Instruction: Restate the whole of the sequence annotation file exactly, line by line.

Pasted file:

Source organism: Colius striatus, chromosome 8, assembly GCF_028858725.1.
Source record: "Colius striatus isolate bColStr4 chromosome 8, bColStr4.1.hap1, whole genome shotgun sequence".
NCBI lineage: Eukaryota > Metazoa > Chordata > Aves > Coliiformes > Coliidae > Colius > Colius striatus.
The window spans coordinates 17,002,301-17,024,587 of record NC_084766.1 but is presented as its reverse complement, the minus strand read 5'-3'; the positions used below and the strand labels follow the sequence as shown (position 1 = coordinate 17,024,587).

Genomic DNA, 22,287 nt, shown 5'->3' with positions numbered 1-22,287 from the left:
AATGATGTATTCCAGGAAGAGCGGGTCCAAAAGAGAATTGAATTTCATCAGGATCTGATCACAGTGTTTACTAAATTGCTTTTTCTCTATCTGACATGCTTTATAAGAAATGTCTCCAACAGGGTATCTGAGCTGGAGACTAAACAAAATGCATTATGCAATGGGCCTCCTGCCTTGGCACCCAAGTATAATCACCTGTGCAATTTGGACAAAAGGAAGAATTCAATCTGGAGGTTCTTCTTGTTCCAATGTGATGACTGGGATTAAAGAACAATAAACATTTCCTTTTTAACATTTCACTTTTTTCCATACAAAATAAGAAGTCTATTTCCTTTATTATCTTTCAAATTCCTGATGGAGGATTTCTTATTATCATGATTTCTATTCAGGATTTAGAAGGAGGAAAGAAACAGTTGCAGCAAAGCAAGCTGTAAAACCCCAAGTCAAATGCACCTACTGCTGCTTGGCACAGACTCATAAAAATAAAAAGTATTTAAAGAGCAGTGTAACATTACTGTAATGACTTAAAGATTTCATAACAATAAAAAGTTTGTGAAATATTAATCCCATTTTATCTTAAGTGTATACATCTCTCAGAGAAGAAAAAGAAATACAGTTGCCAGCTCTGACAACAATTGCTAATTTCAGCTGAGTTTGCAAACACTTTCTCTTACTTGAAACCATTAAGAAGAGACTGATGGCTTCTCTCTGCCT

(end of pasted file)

Source organism: Colius striatus, chromosome 8, assembly GCF_028858725.1.
Source record: "Colius striatus isolate bColStr4 chromosome 8, bColStr4.1.hap1, whole genome shotgun sequence".
NCBI lineage: Eukaryota > Metazoa > Chordata > Aves > Coliiformes > Coliidae > Colius > Colius striatus.
The window spans coordinates 17,002,301-17,024,587 of record NC_084766.1 but is presented as its reverse complement, the minus strand read 5'-3'; the positions used below and the strand labels follow the sequence as shown (position 1 = coordinate 17,024,587).

Genomic DNA, 22,287 nt, shown 5'->3' with positions numbered 1-22,287 from the left:
AATGATGTATTCCAGGAAGAGCGGGTCCAAAAGAGAATTGAATTTCATCAGGATCTGATCACAGTGTTTACTAAATTGCTTTTTCTCTATCTGACATGCTTTATAAGAAATGTCTCCAACAGGGTATCTGAGCTGGAGACTAAACAAAATGCATTATGCAATGGGCCTCCTGCCTTGGCACCCAAGTATAATCACCTGTGCAATTTGGACAAAAGGAAGAATTCAATCTGGAGGTTCTTCTTGTTCCAATGTGATGACTGGGATTAAAGAACAATAAACATTTCCTTTTTAACATTTCACTTTTTTCCATACAAAATAAGAAGTCTATTTCCTTTATTATCTTTCAAATTCCTGATGGAGGATTTCTTATTATCATGATTTCTATTCAGGATTTAGAAGGAGGAAAGAAACAGTTGCAGCAAAGCAAGCTGTAAAACCCCAAGTCAAATGCACCTACTGCTGCTTGGCACAGACTCATAAAAATAAAAAGTATTTAAAGAGCAGTGTAACATTACTGTAATGACTTAAAGATTTCATAACAATAAAAAGTTTGTGAAATATTAATCCCATTTTATCTTAAGTGTATACATCTCTCAGAGAAGAAAAAGAAATACAGTTGCCAGCTCTGACAACAATTGCTAATTTCAGCTGAGTTTGCAAACACTTTCTCTTACTTGAAACCATTAAGAAGAGACTGATGGCTTCTCTCTGCCT